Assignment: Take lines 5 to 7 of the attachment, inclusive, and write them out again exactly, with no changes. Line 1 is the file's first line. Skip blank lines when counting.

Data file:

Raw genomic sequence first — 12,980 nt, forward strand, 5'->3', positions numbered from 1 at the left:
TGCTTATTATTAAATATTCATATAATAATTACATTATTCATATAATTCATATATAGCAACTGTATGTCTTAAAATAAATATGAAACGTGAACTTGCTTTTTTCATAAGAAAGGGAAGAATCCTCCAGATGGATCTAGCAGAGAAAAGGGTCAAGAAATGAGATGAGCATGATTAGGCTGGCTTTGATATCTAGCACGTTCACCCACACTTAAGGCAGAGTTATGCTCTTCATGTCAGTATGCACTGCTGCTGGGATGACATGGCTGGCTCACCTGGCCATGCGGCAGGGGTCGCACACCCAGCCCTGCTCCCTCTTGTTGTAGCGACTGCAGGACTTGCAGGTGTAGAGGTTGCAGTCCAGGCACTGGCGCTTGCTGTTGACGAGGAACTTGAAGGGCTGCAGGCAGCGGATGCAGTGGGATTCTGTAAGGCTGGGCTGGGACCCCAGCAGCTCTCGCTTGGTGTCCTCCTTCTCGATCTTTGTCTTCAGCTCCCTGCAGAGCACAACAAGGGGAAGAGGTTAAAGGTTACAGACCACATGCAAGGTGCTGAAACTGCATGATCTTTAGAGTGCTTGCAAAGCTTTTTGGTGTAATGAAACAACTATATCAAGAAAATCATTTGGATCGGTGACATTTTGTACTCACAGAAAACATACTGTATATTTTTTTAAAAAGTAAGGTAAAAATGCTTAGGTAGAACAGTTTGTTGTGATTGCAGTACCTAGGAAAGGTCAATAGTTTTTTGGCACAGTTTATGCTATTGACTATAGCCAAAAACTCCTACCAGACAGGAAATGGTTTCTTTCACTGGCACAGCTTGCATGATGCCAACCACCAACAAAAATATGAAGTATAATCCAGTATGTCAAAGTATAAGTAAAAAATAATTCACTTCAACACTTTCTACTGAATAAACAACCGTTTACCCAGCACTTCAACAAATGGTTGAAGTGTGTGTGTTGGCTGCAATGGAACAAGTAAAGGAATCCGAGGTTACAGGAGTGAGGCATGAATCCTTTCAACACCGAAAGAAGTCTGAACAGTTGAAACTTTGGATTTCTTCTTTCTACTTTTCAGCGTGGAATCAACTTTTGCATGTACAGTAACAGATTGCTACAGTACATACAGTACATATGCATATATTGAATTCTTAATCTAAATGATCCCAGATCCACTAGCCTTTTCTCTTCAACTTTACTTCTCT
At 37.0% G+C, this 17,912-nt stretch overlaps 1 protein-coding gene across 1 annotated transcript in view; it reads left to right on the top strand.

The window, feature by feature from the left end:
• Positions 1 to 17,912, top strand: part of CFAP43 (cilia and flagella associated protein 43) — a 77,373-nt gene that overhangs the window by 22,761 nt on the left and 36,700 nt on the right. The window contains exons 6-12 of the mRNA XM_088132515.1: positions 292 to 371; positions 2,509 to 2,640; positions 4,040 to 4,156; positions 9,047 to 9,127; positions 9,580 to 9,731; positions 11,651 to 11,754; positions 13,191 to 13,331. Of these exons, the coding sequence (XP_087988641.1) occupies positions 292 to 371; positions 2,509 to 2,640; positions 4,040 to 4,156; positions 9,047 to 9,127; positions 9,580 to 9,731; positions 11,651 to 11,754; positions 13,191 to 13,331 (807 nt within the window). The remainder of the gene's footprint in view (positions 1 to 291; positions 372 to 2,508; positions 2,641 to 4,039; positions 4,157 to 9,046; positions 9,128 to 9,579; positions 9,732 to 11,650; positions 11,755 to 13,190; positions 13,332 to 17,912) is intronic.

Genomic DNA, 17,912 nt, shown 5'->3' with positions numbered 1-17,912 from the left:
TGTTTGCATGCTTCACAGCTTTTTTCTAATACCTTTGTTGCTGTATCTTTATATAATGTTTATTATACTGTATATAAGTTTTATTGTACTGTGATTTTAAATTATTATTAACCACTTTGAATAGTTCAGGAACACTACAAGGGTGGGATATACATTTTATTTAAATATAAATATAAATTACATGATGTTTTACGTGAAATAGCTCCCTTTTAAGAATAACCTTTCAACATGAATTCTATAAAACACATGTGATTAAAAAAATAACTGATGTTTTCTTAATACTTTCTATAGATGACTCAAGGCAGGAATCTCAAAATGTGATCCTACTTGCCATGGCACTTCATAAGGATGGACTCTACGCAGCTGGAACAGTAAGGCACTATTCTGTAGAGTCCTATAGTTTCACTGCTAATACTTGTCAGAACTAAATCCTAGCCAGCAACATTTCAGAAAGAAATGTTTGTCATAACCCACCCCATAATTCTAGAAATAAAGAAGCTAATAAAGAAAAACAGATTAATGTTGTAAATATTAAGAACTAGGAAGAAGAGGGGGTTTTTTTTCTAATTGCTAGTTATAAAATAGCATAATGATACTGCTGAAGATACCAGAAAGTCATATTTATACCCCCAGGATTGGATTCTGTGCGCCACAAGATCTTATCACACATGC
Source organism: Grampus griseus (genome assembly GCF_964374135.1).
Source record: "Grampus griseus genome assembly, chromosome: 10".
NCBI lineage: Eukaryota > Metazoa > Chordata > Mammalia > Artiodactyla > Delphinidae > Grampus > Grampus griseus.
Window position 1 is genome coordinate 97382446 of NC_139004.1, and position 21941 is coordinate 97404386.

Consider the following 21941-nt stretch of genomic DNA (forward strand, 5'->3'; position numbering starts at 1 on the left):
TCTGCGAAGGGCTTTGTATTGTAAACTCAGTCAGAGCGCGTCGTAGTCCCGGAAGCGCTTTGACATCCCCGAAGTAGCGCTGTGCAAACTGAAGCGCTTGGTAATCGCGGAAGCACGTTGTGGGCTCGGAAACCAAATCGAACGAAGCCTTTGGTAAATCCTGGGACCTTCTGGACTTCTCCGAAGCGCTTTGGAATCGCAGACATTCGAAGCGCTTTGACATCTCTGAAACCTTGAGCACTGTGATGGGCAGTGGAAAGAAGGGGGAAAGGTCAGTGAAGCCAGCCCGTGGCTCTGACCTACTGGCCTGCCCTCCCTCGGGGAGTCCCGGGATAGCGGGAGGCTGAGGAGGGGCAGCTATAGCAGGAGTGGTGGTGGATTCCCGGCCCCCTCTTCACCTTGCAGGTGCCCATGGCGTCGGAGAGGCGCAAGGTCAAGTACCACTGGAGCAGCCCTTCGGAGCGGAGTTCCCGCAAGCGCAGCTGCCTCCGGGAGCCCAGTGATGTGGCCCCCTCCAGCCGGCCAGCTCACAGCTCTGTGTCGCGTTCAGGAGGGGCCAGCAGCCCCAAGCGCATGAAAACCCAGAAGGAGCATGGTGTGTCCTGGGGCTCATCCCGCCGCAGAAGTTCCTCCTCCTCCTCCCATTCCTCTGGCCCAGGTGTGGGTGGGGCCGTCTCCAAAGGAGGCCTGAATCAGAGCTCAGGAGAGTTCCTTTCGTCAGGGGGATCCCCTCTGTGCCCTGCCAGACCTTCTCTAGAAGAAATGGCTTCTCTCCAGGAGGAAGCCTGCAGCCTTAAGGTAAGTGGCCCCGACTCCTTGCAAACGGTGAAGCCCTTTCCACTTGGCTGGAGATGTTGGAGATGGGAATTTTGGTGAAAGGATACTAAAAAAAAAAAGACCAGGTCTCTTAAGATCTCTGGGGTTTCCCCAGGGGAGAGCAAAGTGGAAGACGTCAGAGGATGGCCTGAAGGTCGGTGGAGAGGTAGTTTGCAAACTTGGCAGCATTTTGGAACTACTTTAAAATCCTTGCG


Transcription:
• Positions 1 to 17,912, top strand: part of CFAP43 (cilia and flagella associated protein 43) — a 77,373-nt gene that overhangs the window by 22,761 nt on the left and 36,700 nt on the right. The window contains exons 6-12 of the mRNA XM_088132515.1: positions 292 to 371; positions 2,509 to 2,640; positions 4,040 to 4,156; positions 9,047 to 9,127; positions 9,580 to 9,731; positions 11,651 to 11,754; positions 13,191 to 13,331. Of these exons, the coding sequence (XP_087988641.1) occupies positions 292 to 371; positions 2,509 to 2,640; positions 4,040 to 4,156; positions 9,047 to 9,127; positions 9,580 to 9,731; positions 11,651 to 11,754; positions 13,191 to 13,331 (807 nt within the window). The remainder of the gene's footprint in view (positions 1 to 291; positions 372 to 2,508; positions 2,641 to 4,039; positions 4,157 to 9,046; positions 9,128 to 9,579; positions 9,732 to 11,650; positions 11,755 to 13,190; positions 13,332 to 17,912) is intronic.

Genomic DNA, 17,912 nt, shown 5'->3' with positions numbered 1-17,912 from the left:
TGTTTGCATGCTTCACAGCTTTTTTCTAATACCTTTGTTGCTGTATCTTTATATAATGTTTATTATACTGTATATAAGTTTTATTGTACTGTGATTTTAAATTATTATTAACCACTTTGAATAGTTCAGGAACACTACAAGGGTGGGATATACATTTTATTTAAATATAAATATAAATTACATGATGTTTTACGTGAAATAGCTCCCTTTTAAGAATAACCTTTCAACATGAATTCTATAAAACACATGTGATTAAAAAAATAACTGATGTTTTCTTAATACTTTCTATAGATGACTCAAGGCAGGAATCTCAAAATGTGATCCTACTTGCCATGGCACTTCATAAGGATGGACTCTACGCAGCTGGAACAGTAAGGCACTATTCTGTAGAGTCCTATAGTTTCACTGCTAATACTTGTCAGAACTAAATCCTAGCCAGCAACATTTCAGAAAGAAATGTTTGTCATAACCCACCCCATAATTCTAGAAATAAAGAAGCTAATAAAGAAAAACAGATTAATGTTGTAAATATTAAGAACTAGGAAGAAGAGGGGGTTTTTTTTCTAATTGCTAGTTATAAAATAGCATAATGATACTGCTGAAGATACCAGAAAGTCATATTTATACCCCCAGGATTGGATTCTGTGCGCCACAAGATCTTATCACACATGC